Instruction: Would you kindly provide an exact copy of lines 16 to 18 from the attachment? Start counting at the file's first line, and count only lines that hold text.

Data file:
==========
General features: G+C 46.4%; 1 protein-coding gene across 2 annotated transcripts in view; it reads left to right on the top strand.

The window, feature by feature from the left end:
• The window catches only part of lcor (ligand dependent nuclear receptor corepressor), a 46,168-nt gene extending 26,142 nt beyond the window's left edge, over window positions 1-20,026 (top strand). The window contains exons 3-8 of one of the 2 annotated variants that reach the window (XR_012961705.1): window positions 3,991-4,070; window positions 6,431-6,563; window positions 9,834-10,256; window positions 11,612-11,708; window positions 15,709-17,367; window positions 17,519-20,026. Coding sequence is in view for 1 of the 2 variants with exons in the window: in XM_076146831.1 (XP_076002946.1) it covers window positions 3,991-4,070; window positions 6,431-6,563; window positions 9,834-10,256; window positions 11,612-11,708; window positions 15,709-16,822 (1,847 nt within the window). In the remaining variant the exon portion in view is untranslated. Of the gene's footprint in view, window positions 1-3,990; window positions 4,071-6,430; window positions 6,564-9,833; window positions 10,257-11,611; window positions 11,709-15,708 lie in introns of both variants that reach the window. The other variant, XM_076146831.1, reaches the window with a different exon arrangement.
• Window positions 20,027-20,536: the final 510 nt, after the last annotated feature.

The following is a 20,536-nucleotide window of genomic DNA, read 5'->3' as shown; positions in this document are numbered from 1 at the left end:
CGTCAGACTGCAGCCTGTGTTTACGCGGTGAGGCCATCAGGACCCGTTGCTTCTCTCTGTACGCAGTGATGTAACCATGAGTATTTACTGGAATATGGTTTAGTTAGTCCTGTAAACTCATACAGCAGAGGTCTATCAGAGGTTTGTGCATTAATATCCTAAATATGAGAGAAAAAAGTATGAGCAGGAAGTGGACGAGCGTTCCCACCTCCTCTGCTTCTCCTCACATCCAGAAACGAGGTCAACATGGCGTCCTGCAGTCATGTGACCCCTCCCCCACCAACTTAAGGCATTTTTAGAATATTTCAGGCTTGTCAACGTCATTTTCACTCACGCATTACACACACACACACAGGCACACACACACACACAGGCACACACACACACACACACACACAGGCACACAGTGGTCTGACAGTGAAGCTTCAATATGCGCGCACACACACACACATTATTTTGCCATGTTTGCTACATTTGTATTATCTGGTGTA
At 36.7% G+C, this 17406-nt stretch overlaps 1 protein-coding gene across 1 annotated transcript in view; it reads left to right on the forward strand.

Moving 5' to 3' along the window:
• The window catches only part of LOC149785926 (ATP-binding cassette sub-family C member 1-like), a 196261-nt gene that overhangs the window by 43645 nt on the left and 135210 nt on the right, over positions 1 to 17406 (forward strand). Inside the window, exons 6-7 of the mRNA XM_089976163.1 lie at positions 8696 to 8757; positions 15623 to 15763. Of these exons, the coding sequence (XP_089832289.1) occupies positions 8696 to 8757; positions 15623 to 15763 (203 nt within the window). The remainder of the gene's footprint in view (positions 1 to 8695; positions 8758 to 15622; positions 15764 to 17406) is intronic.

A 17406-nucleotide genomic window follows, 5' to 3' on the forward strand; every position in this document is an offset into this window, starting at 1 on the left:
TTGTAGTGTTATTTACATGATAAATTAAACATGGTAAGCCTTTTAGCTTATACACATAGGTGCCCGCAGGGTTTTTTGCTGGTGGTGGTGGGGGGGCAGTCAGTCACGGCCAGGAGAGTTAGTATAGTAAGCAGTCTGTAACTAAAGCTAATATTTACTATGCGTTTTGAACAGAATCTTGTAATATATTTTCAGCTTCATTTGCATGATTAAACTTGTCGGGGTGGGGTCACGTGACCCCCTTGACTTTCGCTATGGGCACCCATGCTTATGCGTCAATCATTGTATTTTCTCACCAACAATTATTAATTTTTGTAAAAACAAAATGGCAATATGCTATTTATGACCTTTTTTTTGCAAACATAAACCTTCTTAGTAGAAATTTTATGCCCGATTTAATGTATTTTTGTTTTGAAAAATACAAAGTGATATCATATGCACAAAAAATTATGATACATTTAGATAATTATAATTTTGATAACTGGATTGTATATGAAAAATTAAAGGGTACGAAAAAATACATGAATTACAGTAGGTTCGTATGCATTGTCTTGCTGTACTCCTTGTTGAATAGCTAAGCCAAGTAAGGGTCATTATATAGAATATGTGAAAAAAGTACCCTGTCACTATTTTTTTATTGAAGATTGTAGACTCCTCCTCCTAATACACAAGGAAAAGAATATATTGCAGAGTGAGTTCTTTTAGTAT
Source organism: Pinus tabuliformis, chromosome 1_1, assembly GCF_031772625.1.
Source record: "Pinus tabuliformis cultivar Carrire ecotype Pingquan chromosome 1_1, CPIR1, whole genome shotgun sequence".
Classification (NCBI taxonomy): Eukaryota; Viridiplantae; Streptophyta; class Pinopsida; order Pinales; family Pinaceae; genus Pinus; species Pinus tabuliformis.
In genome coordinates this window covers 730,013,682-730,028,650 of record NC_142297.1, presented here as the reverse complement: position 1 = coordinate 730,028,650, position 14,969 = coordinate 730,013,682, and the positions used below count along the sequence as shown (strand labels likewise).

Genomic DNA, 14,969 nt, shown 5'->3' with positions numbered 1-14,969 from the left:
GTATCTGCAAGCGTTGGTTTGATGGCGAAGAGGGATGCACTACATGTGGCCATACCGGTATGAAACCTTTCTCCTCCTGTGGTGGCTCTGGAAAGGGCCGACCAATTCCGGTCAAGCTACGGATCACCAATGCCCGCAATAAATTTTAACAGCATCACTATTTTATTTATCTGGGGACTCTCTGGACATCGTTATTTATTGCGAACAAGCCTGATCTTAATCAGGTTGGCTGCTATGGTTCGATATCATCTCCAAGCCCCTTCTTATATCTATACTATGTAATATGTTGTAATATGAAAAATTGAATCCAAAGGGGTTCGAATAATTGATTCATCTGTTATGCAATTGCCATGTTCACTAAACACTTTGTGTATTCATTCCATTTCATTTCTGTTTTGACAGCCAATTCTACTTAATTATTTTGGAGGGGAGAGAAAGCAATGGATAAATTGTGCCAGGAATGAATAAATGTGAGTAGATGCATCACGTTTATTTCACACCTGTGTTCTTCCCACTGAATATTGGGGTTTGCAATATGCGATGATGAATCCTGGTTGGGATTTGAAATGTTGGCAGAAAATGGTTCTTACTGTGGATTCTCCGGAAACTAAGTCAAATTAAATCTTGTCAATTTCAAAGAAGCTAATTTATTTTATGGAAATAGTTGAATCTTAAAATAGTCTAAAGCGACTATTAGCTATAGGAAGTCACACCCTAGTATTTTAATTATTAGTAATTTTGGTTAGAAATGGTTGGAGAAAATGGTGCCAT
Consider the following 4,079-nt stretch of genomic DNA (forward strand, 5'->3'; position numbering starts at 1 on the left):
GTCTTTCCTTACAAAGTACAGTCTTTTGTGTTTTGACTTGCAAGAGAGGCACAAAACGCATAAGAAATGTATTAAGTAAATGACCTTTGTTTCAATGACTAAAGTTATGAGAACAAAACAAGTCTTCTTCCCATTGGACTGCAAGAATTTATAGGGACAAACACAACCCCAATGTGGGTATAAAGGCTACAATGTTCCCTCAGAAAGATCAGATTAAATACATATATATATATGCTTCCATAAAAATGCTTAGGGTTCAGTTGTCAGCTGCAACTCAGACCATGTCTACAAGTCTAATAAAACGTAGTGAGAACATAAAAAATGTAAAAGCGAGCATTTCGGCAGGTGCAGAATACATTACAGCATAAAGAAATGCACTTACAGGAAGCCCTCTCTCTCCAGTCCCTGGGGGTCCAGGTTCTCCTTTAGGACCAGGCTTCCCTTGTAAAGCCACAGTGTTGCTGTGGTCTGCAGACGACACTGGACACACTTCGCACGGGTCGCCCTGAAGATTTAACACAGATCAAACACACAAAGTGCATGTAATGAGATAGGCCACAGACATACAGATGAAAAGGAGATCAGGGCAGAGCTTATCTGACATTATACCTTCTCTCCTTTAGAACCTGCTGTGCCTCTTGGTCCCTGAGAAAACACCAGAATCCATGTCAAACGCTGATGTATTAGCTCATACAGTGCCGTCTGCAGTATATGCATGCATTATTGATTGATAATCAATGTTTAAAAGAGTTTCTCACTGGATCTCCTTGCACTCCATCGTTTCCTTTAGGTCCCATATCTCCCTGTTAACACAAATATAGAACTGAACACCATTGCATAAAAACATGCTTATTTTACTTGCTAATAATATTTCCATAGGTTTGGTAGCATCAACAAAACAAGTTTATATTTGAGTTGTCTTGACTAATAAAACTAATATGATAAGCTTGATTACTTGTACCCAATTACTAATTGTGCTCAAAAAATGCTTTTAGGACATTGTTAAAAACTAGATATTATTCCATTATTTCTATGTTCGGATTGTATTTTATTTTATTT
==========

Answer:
Genomic DNA, 14,969 nt, shown 5'->3' with positions numbered 1-14,969 from the left:
GTATCTGCAAGCGTTGGTTTGATGGCGAAGAGGGATGCACTACATGTGGCCATACCGGTATGAAACCTTTCTCCTCCTGTGGTGGCTCTGGAAAGGGCCGACCAATTCCGGTCAAGCTACGGATCACCAATGCCCGCAATAAATTTTAACAGCATCACTATTTTATTTATCTGGGGACTCTCTGGACATCGTTATTTATTGCGAACAAGCCTGATCTTAATCAGGTTGGCTGCTATGGTTCGATATCATCTCCAAGCCCCTTCTTATATCTATACTATGTAATATGTTGTAATATGAAAAATTGAATCCAAAGGGGTTCGAATAATTGATTCATCTGTTATGCAATTGCCATGTTCACTAAACACTTTGTGTATTCATTCCATTTCATTTCTGTTTTGACAGCCAATTCTACTTAATTATTTTGGAGGGGAGAGAAAGCAATGGATAAATTGTGCCAGGAATGAATAAATGTGAGTAGATGCATCACGTTTATTTCACACCTGTGTTCTTCCCACTGAATATTGGGGTTTGCAATATGCGATGATGAATCCTGGTTGGGATTTGAAATGTTGGCAGAAAATGGTTCTTACTGTGGATTCTCCGGAAACTAAGTCAAATTAAATCTTGTCAATTTCAAAGAAGCTAATTTATTTTATGGAAATAGTTGAATCTTAAAATAGTCTAAAGCGACTATTAGCTATAGGAAGTCACACCCTAGTATTTTAATTATTAGTAATTTTGGTTAGAAATGGTTGGAGAAAATGGTGCCAT
Consider the following 4,079-nt stretch of genomic DNA (forward strand, 5'->3'; position numbering starts at 1 on the left):